In an opinion by Solomon Ayele Dersso , a legal academic and analyst of African affairs who regularly writes on African issues, on aljazeera titled an Opinion of his Badluck Jonathan. Solomon is head of the Peace and Security Council Report at the Institute for Security Studies, Addis Ababa office.
Read his opinion:
This year’s Valentine’s Day will now be observed in Nigeria free from the destruction of the electoral contest. In a move that triggered major controversy and debate, the Independent National Electoral Commission (INEC) of Nigeria announced the postponement of the national elections originally set for February 14, to March 28.
The elections are said to be unlike any other that Africa’s most populous nation has had in its history. Unlike previous elections in which the opposition has been deeply divided and the ruling People’s Democratic Party (PDP) enjoyed electoral dominance, most opposition parties have now come together under the All Progressive Congress (APC). To the excitement of the gods of democracy, this has made this year’s elections the most competitive in the history of the country.
According to the latest opinion pollinvolving 2,400 prospective voters from across the country, the percentage of voters who said they would vote for each party is equal at 42 percent. It is accordingly, the very first time in Nigerian history that the incumbent is faced with a clear danger of losing out to the opposition.
For the incumbent, there is no worse time to face such a formidable electoral challenge than this. It came at a time when there is mounting discontent in Nigeria over the government’s (mis)handling of the Boko Haram insurgency that has continued to devastate northern Nigeria for over five years.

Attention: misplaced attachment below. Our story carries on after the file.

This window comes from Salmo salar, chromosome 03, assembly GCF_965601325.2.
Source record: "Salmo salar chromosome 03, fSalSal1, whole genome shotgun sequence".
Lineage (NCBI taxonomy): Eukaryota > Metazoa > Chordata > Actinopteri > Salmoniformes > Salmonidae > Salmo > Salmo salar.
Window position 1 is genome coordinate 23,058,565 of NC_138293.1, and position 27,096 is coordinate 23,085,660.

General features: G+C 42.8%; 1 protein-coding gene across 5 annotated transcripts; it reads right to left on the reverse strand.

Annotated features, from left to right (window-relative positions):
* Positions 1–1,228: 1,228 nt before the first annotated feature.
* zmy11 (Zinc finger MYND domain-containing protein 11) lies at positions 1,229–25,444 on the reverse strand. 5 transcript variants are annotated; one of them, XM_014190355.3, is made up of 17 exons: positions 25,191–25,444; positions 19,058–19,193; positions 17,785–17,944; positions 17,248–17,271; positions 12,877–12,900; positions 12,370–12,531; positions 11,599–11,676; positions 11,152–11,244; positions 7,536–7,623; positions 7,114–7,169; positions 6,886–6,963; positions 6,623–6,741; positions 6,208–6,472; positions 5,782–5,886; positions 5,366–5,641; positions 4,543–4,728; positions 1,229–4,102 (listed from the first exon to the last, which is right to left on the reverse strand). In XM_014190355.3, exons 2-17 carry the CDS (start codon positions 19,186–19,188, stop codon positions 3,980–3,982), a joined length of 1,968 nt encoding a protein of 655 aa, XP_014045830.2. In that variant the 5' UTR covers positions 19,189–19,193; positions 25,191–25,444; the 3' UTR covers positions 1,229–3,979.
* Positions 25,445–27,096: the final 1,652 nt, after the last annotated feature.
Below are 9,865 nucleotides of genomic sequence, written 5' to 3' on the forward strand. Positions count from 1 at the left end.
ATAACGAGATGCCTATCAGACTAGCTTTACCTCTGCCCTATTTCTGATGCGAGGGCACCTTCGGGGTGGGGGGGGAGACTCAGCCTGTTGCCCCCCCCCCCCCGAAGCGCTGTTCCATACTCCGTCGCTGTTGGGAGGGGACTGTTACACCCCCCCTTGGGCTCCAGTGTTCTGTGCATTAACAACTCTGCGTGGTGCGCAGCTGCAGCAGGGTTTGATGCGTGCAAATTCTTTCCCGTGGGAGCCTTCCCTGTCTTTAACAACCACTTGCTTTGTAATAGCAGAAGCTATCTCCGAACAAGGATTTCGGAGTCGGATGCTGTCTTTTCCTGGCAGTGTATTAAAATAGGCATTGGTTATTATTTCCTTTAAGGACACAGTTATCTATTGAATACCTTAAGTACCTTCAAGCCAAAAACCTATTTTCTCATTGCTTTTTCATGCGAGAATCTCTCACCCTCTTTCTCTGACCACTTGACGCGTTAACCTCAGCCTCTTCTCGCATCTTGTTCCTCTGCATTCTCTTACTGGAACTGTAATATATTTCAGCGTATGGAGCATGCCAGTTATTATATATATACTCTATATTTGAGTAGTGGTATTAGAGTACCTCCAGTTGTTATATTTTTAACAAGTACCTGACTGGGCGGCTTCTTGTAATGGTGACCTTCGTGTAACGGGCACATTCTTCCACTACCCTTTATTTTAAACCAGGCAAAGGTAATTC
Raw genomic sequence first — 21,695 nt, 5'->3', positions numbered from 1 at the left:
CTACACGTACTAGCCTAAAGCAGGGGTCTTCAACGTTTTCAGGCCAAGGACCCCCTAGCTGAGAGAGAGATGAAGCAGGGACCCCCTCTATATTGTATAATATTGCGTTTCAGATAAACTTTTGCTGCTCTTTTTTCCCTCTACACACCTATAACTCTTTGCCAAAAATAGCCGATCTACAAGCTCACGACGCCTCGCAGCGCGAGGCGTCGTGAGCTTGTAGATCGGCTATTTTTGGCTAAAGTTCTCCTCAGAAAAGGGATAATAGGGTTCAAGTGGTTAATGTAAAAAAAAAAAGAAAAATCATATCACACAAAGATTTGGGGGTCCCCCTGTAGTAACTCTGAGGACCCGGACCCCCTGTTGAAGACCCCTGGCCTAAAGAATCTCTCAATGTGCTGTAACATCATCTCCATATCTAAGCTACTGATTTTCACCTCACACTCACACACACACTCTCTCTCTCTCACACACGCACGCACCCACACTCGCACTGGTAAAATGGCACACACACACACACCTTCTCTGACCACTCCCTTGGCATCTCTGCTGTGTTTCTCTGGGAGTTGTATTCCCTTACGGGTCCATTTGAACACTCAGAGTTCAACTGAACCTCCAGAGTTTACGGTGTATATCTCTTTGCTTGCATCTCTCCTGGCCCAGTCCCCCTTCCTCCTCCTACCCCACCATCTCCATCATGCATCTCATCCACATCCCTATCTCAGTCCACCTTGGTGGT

Since 2014, the group’s attacks have assumed a new level of destructive force in which civilians have become the victims. According to the Council on Foreign Relation’s Nigeria Security Tracker,Boko Haram-related violence claimed the lives of more than10,000 people in 2014.
Having seized about 70 percent of Borno state and many towns and villages in Yobe and Adamawa, Boko Haram has, since mid-2014, captured a large swath of territory equal to the size of Belgium.
In a change of electoral fortune, APC’s presidential candidate Muhammadu Buhari, a former military ruler of Nigeria with strong backing in the mostly Muslim north and helped by Nigerians’ desire for firm action against Boko Haram, seems poised to avenge his loss of the 2011 elections against PDP’s flag bearer the incumbent President Goodluck Jonathan.
Security trumping democracy
Security has thus become the major issue of the electoral contestation. What more opportune moment for the Nigerian army to launch a military offensive against Boko Haram than during the coming six weeks?
The INEC rejected an earlier call by the president’s security adviser for postponement of the elections to allow enough time for finalising preparations. Yet, with the security agents stating in a letterthat the military could not provide security if the elections were held as originally planned, the INECdecided to postpone the elections. The reason is obvious. To paraphrase: “It is the security, stupid.”
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